GRAND RAPIDS, Mich. (WOOD) — Two longtime acquaintances who received organ transplants from Spectrum Health found their organs were from the same donor.
Gordon Veldman, 67, and Fred Nelis, 60, met through family friends about 10 years ago but hadn’t had much contact in recent years. Both have lived in the Holland area, though Veldman more recently moved to Pentwater.
Veldman had been suffering from a genetic lung condition called Alpha One. He didn’t know he had the condition he was in his late 50s. In February of last year, he was at a 15% lung capacity and believed he only had a couple more months to live.
“The end was near. I realized I was in trouble because I could see my mortality in the eyes of my friends,” said Veldman. “They realized that I had no time left. They could see it: the purple face and the purple fingers and the inability to talk.”
Veldman was placed on the list for a lung transplant.
Meanwhile, Nelis had been living with a compromised heart and was on the list for a heart transplant. He had been swimming with the Masters Swimming program, and his performance began to get worse in the early 2000s.
“I had been swimming for the last 47 years and I could tell my performance was deteriorating very rapidly and I swam my last swim meet at East Kentwood High School,” Nelis told 24 Hour News 8.
Both Veldman and Nelis both underwent transplant surgery on June 28, 2014 at Spectrum Health Butterworth Hospital without knowing the other was there.
“Some of our friends put it together the night of the surgery that we were both in the same place, at the same time, doing the same thing,” said Veldman.
Family members told Veldman and Nelis that they were both undergoing transplant surgery and they began to see each other at the hospital in passing.
“I would see him go by and I would call out and he would stop and wave,” Veldman said. “We definitely kept track of each other in 7 Heart; it’s a small floor.”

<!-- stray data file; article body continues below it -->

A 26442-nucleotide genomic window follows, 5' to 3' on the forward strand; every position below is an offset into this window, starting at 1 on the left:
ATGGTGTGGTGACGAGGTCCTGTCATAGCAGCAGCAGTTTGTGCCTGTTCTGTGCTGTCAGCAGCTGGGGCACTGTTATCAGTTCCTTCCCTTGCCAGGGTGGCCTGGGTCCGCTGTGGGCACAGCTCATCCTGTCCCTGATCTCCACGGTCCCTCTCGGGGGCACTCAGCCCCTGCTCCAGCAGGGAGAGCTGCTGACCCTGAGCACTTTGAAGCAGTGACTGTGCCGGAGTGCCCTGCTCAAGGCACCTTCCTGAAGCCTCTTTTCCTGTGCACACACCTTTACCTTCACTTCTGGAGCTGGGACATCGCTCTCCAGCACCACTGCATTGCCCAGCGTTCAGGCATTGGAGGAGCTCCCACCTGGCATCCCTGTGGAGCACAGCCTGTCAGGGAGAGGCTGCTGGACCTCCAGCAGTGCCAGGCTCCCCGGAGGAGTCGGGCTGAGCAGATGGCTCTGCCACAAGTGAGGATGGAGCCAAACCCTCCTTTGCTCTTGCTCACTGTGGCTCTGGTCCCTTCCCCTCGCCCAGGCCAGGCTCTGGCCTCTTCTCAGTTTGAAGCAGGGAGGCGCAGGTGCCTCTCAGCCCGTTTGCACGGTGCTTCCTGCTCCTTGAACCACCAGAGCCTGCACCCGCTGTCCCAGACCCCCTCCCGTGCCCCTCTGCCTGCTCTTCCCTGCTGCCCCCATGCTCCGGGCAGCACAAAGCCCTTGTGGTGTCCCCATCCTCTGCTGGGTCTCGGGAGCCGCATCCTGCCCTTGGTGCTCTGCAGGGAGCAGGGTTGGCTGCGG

The two later learned that they received organs from the same donor.
They say they are grateful for a second chance at life.
“I don’t know how I could say ‘thank you’ in a way that would be accepted and appreciated, but I’ve got to come up with a way of saying thank you because someone said yes and I got a future,” Veldman said.
“My biggest problem was coming to the realization that in order for me to proceed at a quality of life and eventually be free of mechanical and electrical support items, somebody had to die,” Nelis said. “That’s a harrowing thought. You’re sitting in the hospital thinking, ‘Hmm, is today the day my good fortune will be somebody else’s misfortune or some family’s misfortune?’ It’s kind of a deep moral dilemma.”
In about two weeks, it will be nine months since Veldman and Nelis had their transplant surgeries. Veldman is now at a 96% lung capacity and Nelis has started swimming again four days a week.
“We got a gift and it’s best that we treat it as such,” Nelis said.
“Every time we get together, we put the heart and lungs together as close as we can just for a moment so that they can be — and I say this with a grain of salt — but so they can be close again,” said Veldman, “I got a brand new start and who knows, the possibilities are just phenomenal when I was measuring my future in weeks and months before.
Spectrum Health officials said the hospital began doing heart transplants in 2010 and lung transplants in 2012. The hospital does about one to two lung and heart transplants each month. Since Nelis’s heart transplant last June, the hospital has done 50 heart transplants.